In The Potter’s Hands

But now, O Lord, you are our Father; we are the clay, and you are our potter; we are all the work of your hand.
Isaiah 64:8

Years ago I thought I’d give pottery a go. It didn’t last very long! I soon realised that any real potters I’d ever watched working had made it look so much easier than it is; it requires skill to take a piece of clay and transform it into a something beautiful and purposeful. 

A piece of clay has never, in the history of time, turned itself into something; a lump of clay by itself will remain just that; a lump of clay. Shapeless. Purposeless.
The clay needs to be skilfully shaped by the potters hands. This is a picture of what God does with us. Apart from Him, we are just like that piece of clay. 

Life Has a Way of Not Turning Out The Way We Had Planned
Don’t you find that life often doesn’t quite turn out the way we thought it was going to? It’s our response to these times that matters. These times are opportunities for us to shaped by the loving hands of our Father the Potter. The tendency in these “shaping times” is to want to kick against what’s happening. To cry “Lord, what are you doing?”

Author Charles Swindoll said,  “Life is ten percent what happens to you and ninety percent how you react to it” 

In Isaiah 45:9-10  the Lord says to us through Isaiah:  What sorrow awaits those who argue with their Creator. Does a clay pot argue with its maker? Does the clay dispute with the one who shapes it, saying, ‘Stop, you’re doing it wrong!’ Does the pot exclaim, ‘How clumsy can you be?’ How terrible it would be if a newborn baby said to its father, ‘Why was I born?’ or if it said to its mother, ‘Why did you make me this way?’

In Jeremiah 18:3-4 Jeremiah has an encounter with God. The Lord tells him to go down to the potter’s house because He wants to speak to Jeremiah through an object lesson: So I went down to the potter’s house, and there he was working at his wheel. And the vessel he was making of clay was spoiled in the potter’s hand, and he reworked it into another vessel, as it seemed good to the potter to do.

What stands out to me here is that this piece of clay was actually in the Potter’s hands but became “spoiled”. Have you ever seen that happen? It’s fascinating to watch. The piece of clay starts to look like a lovely, shapely vase, and then, suddenly, it seems to wobble a bit and then become misshapen. The potter simply picks it up, mushes it up into a ball of clay again with a bit of water, and starts again. 

Staying in The Centre of The Potter’s Wheel
It’s a daily choice to follow Jesus. To present myself to Him: Romans 12:1-2 present your bodies as a living sacrifice, holy and acceptable to God, which is your spiritual worship. Do not be conformed to this world, but be transformed by the renewal of your mind, that by testing you may discern what is the will of God, what is good and acceptable and perfect.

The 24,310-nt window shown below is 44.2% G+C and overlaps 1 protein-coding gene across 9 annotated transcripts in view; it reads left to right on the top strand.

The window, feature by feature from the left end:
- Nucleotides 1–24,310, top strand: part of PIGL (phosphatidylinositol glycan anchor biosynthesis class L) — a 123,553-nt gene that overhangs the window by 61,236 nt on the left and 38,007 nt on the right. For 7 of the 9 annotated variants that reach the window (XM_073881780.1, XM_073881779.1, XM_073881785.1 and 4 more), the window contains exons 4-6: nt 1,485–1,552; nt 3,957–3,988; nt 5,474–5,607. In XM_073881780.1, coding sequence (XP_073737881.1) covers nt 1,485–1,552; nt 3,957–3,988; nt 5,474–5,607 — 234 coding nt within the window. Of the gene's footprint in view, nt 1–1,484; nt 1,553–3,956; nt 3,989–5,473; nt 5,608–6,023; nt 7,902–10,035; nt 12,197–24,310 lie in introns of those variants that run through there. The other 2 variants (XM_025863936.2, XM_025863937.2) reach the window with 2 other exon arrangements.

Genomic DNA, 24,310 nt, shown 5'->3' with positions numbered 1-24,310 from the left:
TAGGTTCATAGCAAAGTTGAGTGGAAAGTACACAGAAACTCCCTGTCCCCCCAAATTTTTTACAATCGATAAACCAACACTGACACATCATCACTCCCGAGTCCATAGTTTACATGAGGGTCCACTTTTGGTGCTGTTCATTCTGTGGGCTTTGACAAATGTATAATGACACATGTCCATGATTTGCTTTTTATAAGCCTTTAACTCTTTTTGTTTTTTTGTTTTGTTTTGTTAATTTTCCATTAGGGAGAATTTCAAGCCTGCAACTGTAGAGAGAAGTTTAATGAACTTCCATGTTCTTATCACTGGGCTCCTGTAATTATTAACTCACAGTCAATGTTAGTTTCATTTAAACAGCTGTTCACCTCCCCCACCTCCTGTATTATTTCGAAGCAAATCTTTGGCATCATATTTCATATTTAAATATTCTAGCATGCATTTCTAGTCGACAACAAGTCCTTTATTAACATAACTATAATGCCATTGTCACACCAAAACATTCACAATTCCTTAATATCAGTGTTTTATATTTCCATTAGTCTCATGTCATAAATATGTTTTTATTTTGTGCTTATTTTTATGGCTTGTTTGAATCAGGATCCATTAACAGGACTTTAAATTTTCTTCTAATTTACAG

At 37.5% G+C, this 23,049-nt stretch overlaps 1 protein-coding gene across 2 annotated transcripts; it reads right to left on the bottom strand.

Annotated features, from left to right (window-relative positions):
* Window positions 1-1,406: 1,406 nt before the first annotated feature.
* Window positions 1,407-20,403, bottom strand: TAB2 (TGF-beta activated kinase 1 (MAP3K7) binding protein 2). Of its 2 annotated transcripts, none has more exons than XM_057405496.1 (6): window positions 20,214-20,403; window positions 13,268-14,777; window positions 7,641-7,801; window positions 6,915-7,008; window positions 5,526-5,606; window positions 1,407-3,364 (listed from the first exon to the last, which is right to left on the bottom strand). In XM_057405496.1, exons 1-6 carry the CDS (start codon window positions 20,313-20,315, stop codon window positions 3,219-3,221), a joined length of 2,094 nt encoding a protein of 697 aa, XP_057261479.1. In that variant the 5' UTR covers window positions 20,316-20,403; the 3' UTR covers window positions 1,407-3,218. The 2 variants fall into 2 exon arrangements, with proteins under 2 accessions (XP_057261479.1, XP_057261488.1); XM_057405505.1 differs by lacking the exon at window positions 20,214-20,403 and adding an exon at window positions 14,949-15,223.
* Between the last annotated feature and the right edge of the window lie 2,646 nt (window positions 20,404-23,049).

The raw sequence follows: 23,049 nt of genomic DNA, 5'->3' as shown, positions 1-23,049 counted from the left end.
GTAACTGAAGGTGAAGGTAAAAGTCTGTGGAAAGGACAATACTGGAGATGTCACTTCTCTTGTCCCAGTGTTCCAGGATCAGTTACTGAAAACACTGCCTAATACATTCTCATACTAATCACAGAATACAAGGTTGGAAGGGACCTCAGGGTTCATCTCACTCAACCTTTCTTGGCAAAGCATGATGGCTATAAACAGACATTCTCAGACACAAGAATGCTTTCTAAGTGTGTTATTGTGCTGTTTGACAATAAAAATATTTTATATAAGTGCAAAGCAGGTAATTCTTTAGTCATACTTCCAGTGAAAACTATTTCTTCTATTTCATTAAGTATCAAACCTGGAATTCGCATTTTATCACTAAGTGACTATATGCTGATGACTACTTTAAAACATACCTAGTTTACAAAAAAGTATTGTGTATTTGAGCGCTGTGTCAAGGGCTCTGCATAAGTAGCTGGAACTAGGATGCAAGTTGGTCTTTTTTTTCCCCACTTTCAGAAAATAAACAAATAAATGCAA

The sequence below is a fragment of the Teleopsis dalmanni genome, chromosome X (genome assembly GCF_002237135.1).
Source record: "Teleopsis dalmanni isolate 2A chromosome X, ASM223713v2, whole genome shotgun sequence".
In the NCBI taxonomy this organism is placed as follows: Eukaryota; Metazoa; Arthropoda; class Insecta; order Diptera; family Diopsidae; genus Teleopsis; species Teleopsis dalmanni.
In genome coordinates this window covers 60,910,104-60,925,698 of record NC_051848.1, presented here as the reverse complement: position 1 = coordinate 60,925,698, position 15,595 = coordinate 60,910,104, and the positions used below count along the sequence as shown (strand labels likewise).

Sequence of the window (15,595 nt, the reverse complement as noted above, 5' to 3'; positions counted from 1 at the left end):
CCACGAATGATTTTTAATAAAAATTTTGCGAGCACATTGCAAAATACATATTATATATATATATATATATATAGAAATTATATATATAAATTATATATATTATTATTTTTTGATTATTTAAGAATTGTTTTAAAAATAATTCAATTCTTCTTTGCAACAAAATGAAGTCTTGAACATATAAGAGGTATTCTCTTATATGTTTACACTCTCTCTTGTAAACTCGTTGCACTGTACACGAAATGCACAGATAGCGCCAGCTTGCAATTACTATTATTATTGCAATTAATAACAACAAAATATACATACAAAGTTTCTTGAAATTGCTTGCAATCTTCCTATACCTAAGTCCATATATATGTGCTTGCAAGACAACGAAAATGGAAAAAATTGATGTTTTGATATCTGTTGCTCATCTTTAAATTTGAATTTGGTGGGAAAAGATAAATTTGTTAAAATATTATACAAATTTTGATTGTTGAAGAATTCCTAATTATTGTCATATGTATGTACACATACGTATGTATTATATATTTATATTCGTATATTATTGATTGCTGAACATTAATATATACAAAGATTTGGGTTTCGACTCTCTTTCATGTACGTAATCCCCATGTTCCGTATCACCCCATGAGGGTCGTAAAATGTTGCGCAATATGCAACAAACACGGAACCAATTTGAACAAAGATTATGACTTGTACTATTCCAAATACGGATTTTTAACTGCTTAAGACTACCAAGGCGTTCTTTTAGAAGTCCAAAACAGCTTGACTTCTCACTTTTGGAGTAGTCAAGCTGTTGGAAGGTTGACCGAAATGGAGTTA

Before a potter even starts to shape a pot from a piece of clay, it’s important that the clay is centred on the potter’s wheel – not off even by a couple of millimetres, but pressed right into the very centre. 

I read this story recently of how we all can so easily slip off centre:

In the 1700’s, a young Christian lady was taking a journey. She started a conversation with the gentleman seated in her carriage, a stranger, hoping to talk to him about the Lord. But he really didn’t want to know; he made it quite plain that talking about God was off limits. Since she couldn’t engage him conversation she decided to quietly sing. She felt led by the Spirit to sing the hymn “Come, thou fount of every blessing, Tune my heart to sing thy grace;” She glanced at the man and saw that he had tears in his eyes. She asked, “Sir, is something wrong?” He said, “My name is Robert Robinson. I wrote that song and presently I’m a miserable man who would give anything in the world to have now the joy in my heart that I had then.”

On researching this hymn writer, I couldn’t find much information about him apart from a few facts; he was a preacher, a pastor and a writer of beautiful hymns. He knew from personal experience the importance of staying in the centre of the Potter’s wheel. He wrote these words describing himself:

Prone to wander, Lord, I feel it,
Prone to leave the God I love
Take my heart, O take and seal it
Seal it for thy courts above.

May we remain ever in the centre of The Potter’s wheel, willingly moulded and shaped by Him, trusting Him – even when the pressure feels uncomfortable or too much – knowing that His skilled hands know exactly where and when to apply apply exactly the right pressure to shape us into beautiful vessels to be used for His purposes. No one knows you better than the one who formed you.

Jill 💜

PS: This post contains links to books/ebooks in Amazon. As an Amazon Affiliate I receive a small commission from any purchases made through click on these links in my website. 👇🏻

                

6 Comments

  1. As I looked at the picture of the potter’s hands, it occurred to me that his hands get messy and wet from working with the clay. God loves us so much He repeatedly gets in the mess of the clay we are, working to bring us to what He has in mind for us.

    Liked by 1 person

    1. That’s very true; Like Jesus “getting messy” by leaving His throne in heaven and coming to earth to be born as a baby, to live among us, and die so that we wouldn’t have to. I think you might enjoy the book Dirty Glory by Pete Greig. He speaks about the very thing you did ❤️

      Like

  2. Thank you; I’ll look for it. It still amazes me, though it shouldn’t, that God loves us that much! He is in no way a “hands-off” God; He is deeply involved, and He’s not ashamed to be.

    Liked by 1 person

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